Hello friends,

here is another piece from the past for you to enjoy while I continue to work on my next book and to promote my memoir, Straight Enough.

Lorinda Boyer


“Mom.” D’s voice carries down the stairs from his bedroom loft; I don’t respond. “Mom.” Why can’t he come find me if he wants me? “MOOOOM!” When D’s volume hits a level, I can no longer ignore, I stomp up the stairs. He’s perched on the edge of his bed, his sweatshirt spread flat across his lap.

“What do you want?” He looks up at me, clearly as annoyed with me as I am with him.

“Mom, why didn’t you try harder to get this stain out of my sweatshirt?” He thrusts the garment at me. I shake my head. Every morning it’s the same thing, I attempt to get myself ready for work while simultaneously move D towards getting ready for school, and every morning we end up in some ridiculous standoff. He pushes the sweatshirt closer to me, continues his interrogation.

“Did you try all the stain removing products?” He hasn’t even brushed his hair yet by the looks of it. I can feel an angry twitch beginning at the corner of my eye. I want to remain calm, so I clear my throat, take a deep breath.

“Well, you did not tell me it had a stain when you first threw it in the wash, so I went ahead and washed it. That set the stain making it nearly impossible to remove. When I did notice it had a stain, I treated it several times and re-washed it, still to no avail.” His eyes widen.

“So, you just gave up?” His voice cracks. Is he on the verge of tears? I search his face certain he must be pulling a fast one on me, but his tight expression says otherwise. Compassion, and at the very least, patience is what I strive for. But his unforeseen reaction only serves to fuel my frustration further. I throw my arms in the air, raise my voice a little too sharply.

“Listen, half my life is likely over. I am not going to spend what precious moments I have remaining scrubbing a stain out of a six-dollar sweatshirt. You’re young. If you want to scrub at that stain, have at it. Knock yourself out! But I’m done. Now get ready for school!” He reluctantly drops the sweatshirt and gets up from the bed. I feel instantly ashamed for my outburst. Today, of all days I should have behaved better. I glance over my shoulder before leaving his room in an attempt to soothe the blow. “Hey, the stain will likely fade over time,” I smile, “most stains do.”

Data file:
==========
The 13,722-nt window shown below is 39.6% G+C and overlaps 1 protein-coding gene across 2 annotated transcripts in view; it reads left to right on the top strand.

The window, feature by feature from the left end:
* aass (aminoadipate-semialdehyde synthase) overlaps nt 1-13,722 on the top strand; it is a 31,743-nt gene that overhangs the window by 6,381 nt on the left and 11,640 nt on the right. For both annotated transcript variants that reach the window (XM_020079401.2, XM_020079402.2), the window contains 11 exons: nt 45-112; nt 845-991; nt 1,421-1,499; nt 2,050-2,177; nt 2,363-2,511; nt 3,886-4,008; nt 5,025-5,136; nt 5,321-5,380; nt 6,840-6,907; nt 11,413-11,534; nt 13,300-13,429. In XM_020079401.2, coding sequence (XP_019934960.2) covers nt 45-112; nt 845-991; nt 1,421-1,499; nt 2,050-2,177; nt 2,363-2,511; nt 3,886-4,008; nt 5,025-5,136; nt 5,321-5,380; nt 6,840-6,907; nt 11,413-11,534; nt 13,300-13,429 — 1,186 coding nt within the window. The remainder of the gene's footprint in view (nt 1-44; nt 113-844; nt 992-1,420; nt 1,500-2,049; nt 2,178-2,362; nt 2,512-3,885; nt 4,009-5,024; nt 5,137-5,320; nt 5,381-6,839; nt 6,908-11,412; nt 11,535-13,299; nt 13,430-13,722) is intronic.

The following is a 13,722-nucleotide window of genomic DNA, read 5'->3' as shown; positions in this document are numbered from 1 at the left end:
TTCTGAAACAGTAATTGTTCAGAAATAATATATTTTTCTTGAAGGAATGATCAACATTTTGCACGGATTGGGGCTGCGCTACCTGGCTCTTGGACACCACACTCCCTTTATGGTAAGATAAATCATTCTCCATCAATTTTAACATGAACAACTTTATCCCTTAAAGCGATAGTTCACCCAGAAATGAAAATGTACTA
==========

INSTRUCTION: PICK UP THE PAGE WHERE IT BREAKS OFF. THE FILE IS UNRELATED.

The drive to school is mostly silent and finally I pull into our usual drop off spot and unlock the doors.

“Okay, honey, see you in a couple of hours. I love you.” My heart has softened and I want to leave my child off with warm feelings instead of my anger.

“Love you, too Mom.” He shoots me his sweet grin and steps out of the car. I watch his back until he is out of sight and then reluctantly pull away from his school. Today is the last day D will attend high school. My next stop will be to the district office where I’ll officially withdraw him. I walk slowly up the steps, pull open the heavy front door and step up to the receptionist’s desk. With a heavy heart I explain to her why I am here; she looks at me with a confused expression.

“So, you want to take him out of school?” I nod.

“Do you want to homeschool him?” she asks. I chortle out loud as I’m transported back to a time when a six-year-old D dangled from my pant leg, begging me to home school him. Would things be different today if I had? I apologize to the woman behind the desk and again attempt to explain that I want to fill out paperwork to withdraw him permanently from school. She picks up the phone to call for her supervisor who office’s upstairs. A few moments later another woman appears. This woman patiently listens as I once again tell my story. She nods, thankfully she understands. She retrieves the proper paperwork and lays it out on the desk before me. The tear that rolls down my nose and lands right where I need to sign is involuntary and the woman from upstairs leans into me, puts her hand on my shoulder. “He can always come back,” she reassures.

I appreciate her kindness. I wonder if she can feel my failure. I wonder if she knows this is my second son to drop out, that I couldn’t inspire even one of my children to finish school. When I’ve finished, I thank both women and make my way back to the car. Inside my silent vehicle, I lean into the steering wheel, close my eyes and breathe. I remind myself that D has never had a decent day in school. That it’s been a constant struggle accompanied by tears, fighting, and anxiety, both his and mine. I’ve threatened, bargained, bribed and finally agreed to let him drop out of school. He would have without my permission in less than six months when he turned eighteen. Why make him or me suffer any longer? But I can’t help wondering if I’m giving up. For sure I’m giving up on my dreams and expectations for what I believed his life should be. But then that’s it, isn’t it? His life, not mine. This is about D and his wellbeing, not mine. I need to accept the stain this decision leaves on my ego and then let it go. Besides, I remind myself, it will fade over time, like most stains do.

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